Cari Champion: ‘Use your platform for good’

During Women's History Month, we pay tribute to 10 Black women who are moving the culture forward.

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Our Black Women Amplified series highlights the accomplishments of ten Black women who are creating their own history with their unique contributions to the world whether it be through media, arts, science, or politics. We salute their accomplishments and are inspired by their example. Below is more on our seventh honoree, Cari Champion.

Cari Champion has succeeded as a sports journalist, host, and multimedia personality, adding her passion and perspective to every career role.

Read More: Kelly Rowland encourages Black women to ‘lift each other up’

Champion began her career in newsrooms but made her way to TV as a host of ESPN’s First Take with Stephen A. Smith and Skip Bayless. Throughout the past decade, she’s used her journalistic skills to work her way into new roles, becoming an advocate for equal opportunity in media and journalism along the way.

“It is my choice to make sure that I hold the door open so that the marginalized are not forgotten, in fact, they should be pushed to the front of the line,” Champion told theGrio.

The 2020 Sports Illustrated Awards
Cari Champion hosts the 2020 Sports Illustrated Awards on December 10, 2020 in North Las Vegas, Nevada. (Photo by Ethan Miller/Getty Images)

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In her seven-year-career with ESPN, Champion was able to profile NFL quarterback Cam Newton for E:60, host Sports Nation, and become an anchor on Sportscenter. She also hosted NBC’s The Titan Games, an athletic competition series created by Dwayne “The Rock” Johnson.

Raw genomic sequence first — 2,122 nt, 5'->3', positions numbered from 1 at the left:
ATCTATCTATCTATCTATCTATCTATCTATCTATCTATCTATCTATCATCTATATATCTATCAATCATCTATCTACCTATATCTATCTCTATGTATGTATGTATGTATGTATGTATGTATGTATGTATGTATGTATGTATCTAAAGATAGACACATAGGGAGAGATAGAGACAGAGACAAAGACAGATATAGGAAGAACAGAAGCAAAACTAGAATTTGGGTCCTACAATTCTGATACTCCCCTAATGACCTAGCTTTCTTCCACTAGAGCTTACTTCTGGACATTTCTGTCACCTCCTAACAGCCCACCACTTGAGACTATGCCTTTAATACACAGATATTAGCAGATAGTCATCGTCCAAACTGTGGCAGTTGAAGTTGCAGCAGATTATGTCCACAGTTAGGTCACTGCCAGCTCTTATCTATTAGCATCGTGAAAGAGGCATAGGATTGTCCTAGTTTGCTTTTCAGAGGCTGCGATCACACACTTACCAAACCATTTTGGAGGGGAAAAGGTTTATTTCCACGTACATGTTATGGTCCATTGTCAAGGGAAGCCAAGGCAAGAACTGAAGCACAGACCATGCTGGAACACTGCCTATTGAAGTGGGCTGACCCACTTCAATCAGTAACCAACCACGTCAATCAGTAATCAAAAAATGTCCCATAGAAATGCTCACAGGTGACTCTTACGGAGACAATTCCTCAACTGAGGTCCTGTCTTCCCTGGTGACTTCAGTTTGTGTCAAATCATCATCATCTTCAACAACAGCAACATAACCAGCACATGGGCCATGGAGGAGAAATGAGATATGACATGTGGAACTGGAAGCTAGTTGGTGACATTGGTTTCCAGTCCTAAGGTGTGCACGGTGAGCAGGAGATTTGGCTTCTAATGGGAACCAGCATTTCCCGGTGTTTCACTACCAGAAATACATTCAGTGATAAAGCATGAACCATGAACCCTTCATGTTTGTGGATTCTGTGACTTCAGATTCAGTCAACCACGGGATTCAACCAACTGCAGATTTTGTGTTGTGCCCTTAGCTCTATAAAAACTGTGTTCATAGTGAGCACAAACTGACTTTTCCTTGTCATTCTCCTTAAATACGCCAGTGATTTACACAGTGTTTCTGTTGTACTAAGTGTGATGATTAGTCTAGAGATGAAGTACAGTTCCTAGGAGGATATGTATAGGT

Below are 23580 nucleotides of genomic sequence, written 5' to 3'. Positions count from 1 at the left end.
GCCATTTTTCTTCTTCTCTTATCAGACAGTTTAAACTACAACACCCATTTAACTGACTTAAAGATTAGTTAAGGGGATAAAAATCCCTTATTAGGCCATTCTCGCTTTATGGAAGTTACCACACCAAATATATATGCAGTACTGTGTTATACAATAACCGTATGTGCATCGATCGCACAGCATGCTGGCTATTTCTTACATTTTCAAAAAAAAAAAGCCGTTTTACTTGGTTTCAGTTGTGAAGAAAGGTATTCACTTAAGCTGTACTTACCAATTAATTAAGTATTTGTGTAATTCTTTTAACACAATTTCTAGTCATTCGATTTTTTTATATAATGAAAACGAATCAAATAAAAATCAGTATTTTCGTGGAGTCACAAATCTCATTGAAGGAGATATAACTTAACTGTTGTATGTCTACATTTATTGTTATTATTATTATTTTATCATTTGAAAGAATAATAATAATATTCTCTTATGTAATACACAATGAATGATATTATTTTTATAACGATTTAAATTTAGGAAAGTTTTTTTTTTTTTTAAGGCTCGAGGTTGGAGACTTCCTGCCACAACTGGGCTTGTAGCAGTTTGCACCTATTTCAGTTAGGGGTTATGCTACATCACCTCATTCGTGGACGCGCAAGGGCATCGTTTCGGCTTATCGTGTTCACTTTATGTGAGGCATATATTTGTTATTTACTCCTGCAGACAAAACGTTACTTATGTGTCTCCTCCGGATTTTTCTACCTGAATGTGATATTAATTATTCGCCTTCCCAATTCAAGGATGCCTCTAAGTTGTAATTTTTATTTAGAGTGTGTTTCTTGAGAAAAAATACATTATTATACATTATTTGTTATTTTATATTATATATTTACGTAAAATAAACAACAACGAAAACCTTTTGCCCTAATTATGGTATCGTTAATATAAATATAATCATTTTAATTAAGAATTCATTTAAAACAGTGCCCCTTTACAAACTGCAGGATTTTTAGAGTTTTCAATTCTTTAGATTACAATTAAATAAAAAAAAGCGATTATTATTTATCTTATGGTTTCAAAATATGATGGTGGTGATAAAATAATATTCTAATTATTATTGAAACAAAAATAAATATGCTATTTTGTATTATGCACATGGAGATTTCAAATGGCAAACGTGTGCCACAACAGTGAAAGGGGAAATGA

In Jan. 2020, Champion, 45, left the sports network and by June, she and fellow former ESPN host Jemele Hill announced they’d be partnering for a talk show, Cari & Jemele (won’t) Stick to Sports, on Vice. It debuted in August and personalities from Lebron James to Stacy Abrams have already been guests on the show.

Champion also has a podcast, Naked With Cari Champion featured on the Black Effect Podcast Network and is the founder of Brown Girls Dream, a non-profit foundation working to empower women of color through sisterhood and mentorship.

Cari Champion
(Photo by Leon Bennett/Getty Images for Essence)

“I’m creating HERstory by making sure women who look like me and sound like me and talk like me get those same opportunities that the mainstream receives,” she shared with theGrio.

“My advice for anyone who is trying to make a difference, especially in the world we live in today, is to use your platform. No matter how large, or how no matter small. Make sure that you give back, you serve others. That is the point of this life we live, service to others.”

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